Every company has a culture. So, whether or not you are putting effort into your company culture, one will exist. However, not all cultures are good. Get culture wrong and you could be hurting your business much more than you think.

Today’s organisations operate in a new exposé era. As a result, corporate culture is under the spot light like never before. This harsh spotlight is outing those who espouse poor cultural values (Uber, Weinstein).

In addition, businesses are wising up to the issue of cost. A recent survey and report on The Culture Economy by Breathe HR found that poor workplace culture is costing the UK economy a staggering £23.6 billion each year. The report highlights the importance of positive culture for both business success and for society as a whole.

Businesses are slowly getting on board with new models for business growth (Breathe’s report has several examples of companies getting culture right).

Understanding the importance of a positive company culture is the first step to success. So, how do you embed a strong culture into your business? Let’s take a look at what a positive culture is.

What constitutes a positive company culture?

Company culture is an integral part of any business. It is increasingly recognised that there is a strong correlation between employee happiness, productivity and a positive company culture. Great culture drives growth. So, what does a positive company culture look like?

There isn’t one defining feature of a strong company culture. Culture encompasses many different aspects of a company, from the beliefs and values of the business founders to interactions between management and staff and the environment in which everyone works. Every company will have its own unique elements of culture that differentiates it from other businesses.

Most importantly, culture isn’t things. It isn’t bean bags, pool tables or hangout areas (though these may be an integral part of the culture you are trying to create). Culture is more like the lifeblood of the company. Company culture can be described as an ecosystem. It is a complex network of values, belief, behaviours and the tools, equipment and environment in which directors, managers and workers operate.

How to embed a positive culture in your business

A positive company culture has huge benefits to staff, to the business and even to the community beyond, but embedding a strong culture isn’t simple and it can take time. Here are four ways you can start to embed a positive culture in your business.

  1. Determine and reinforce company values

Values define your business and set you apart from competitors. Your values may change over time, so it is important that you review them, as well as any mission statements and vision. Most important of all is that you continue to reinforce the values of your business every day. ‘Walking the walk’ is an old cliché, but it rings true. Living your company’s core values is the starting point for reinforcing those values in your business. Incorporate core values into every aspect of your business.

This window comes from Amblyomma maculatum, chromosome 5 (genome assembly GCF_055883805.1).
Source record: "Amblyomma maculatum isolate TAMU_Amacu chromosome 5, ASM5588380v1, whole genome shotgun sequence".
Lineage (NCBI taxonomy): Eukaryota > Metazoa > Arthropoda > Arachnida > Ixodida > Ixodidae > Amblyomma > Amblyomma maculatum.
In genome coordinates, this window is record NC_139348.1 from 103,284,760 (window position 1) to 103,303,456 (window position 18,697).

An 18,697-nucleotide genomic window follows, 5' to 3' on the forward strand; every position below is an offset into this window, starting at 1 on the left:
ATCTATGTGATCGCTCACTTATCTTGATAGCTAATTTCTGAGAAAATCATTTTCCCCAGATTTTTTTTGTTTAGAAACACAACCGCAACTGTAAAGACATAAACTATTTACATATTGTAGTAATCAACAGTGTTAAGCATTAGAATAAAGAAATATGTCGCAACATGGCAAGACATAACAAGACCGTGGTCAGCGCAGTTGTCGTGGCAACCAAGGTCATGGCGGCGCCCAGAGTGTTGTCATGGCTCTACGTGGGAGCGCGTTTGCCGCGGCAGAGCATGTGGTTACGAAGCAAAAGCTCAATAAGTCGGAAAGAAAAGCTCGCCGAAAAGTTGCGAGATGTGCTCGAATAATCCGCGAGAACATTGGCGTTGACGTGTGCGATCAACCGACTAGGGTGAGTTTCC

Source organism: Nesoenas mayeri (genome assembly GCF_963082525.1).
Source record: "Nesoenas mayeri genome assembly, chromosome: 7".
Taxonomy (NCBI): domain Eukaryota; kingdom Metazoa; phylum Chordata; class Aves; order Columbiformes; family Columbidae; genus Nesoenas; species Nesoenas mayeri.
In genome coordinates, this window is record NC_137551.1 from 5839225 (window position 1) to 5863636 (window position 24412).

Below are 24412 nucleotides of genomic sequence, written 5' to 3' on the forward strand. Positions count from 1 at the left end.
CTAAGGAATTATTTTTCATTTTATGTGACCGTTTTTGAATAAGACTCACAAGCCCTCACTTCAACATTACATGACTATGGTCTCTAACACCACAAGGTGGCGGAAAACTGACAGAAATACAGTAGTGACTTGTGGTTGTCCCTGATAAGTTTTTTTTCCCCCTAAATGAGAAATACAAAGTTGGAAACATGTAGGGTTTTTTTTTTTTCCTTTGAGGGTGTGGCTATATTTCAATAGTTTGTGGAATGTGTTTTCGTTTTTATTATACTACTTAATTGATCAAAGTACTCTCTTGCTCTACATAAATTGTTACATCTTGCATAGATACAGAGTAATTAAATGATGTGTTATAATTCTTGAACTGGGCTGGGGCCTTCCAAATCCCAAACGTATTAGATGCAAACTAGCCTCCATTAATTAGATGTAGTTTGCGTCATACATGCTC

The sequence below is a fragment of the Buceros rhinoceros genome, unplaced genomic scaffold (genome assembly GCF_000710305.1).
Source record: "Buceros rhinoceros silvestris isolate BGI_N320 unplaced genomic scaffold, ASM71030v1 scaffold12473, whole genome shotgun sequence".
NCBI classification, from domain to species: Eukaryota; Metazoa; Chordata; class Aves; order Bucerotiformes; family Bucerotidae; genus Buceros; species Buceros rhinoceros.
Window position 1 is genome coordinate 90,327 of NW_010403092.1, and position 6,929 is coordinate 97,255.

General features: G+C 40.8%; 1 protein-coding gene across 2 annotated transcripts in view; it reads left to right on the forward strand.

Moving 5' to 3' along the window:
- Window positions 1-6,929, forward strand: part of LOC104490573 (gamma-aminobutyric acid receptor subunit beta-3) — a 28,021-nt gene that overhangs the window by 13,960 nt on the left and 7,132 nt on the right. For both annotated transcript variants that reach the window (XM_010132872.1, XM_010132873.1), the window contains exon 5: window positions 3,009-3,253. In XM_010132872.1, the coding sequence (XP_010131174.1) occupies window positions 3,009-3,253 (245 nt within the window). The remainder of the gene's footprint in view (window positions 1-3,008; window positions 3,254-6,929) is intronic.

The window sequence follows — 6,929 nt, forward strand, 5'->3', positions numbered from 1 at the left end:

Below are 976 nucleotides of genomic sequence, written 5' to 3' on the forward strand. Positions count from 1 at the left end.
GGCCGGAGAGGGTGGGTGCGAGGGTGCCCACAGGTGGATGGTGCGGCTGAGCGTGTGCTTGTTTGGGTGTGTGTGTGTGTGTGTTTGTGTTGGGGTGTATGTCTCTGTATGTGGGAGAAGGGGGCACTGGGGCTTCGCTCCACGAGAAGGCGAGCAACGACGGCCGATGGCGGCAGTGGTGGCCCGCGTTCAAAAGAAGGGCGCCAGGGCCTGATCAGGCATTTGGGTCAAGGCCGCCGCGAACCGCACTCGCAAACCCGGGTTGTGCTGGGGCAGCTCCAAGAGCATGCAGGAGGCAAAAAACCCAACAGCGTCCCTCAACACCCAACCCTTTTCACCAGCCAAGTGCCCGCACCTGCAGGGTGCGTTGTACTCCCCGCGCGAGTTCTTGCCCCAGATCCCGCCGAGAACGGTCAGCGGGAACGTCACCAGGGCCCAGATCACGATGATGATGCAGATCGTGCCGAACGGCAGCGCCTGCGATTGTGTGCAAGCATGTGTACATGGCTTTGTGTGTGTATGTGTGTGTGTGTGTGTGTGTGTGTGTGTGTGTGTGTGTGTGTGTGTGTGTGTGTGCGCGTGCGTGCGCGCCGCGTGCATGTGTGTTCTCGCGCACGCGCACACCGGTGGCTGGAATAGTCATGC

Meaning and purpose are more important to employees now than ever before. Employees care about who they work for. They want to work for ethical businesses who care about the community they are situated in. It’s one of the reasons why corporate social responsibility is so important to business now.

  1. Care about your employees

Showing concern for your employees indicates you aren’t just interested in how much profit they can make for you. It is really important that you say thank you, give recognition and listen to what your employees have to say. Employee well-being is paramount to business success. A review of evidence on employee well-being and its potential impact on business performance found that increased employee well-being results in improved labour productivity and quality of output, as well as better job satisfaction.

  1. Encourage positive communication

Good communication is essential for achieving strong working relationships. Investing time into how you communicate with your people will pay dividends. Clear lines of communication and an open-door policy encourages employees to innovate and share ideas. It also builds trust. Strong and clear lines of communication also help to build teams. It is important to give everyone in your business a voice. Poor communication is demotivating for staff.

  1. Give recognition

When an employee exceeds expectations, it is important that you recognise their efforts. Even acknowledgement and a pat on the back can be hugely effective in raising morale and improving productivity. The psychology of praise tells us that gratitude works to create good feelings. It improves self-esteem, makes us feel more relaxed and more optimistic. Recognising those who have gone the extra mile or done a great job is a big part of creating strong and positive teams.

When employees feel valued, safe, comfortable, trusted, and are given opportunities for growth they are more likely to be emotionally attached to their work. They perform better and feel they belong to something great. A healthy work environment starts from the top.

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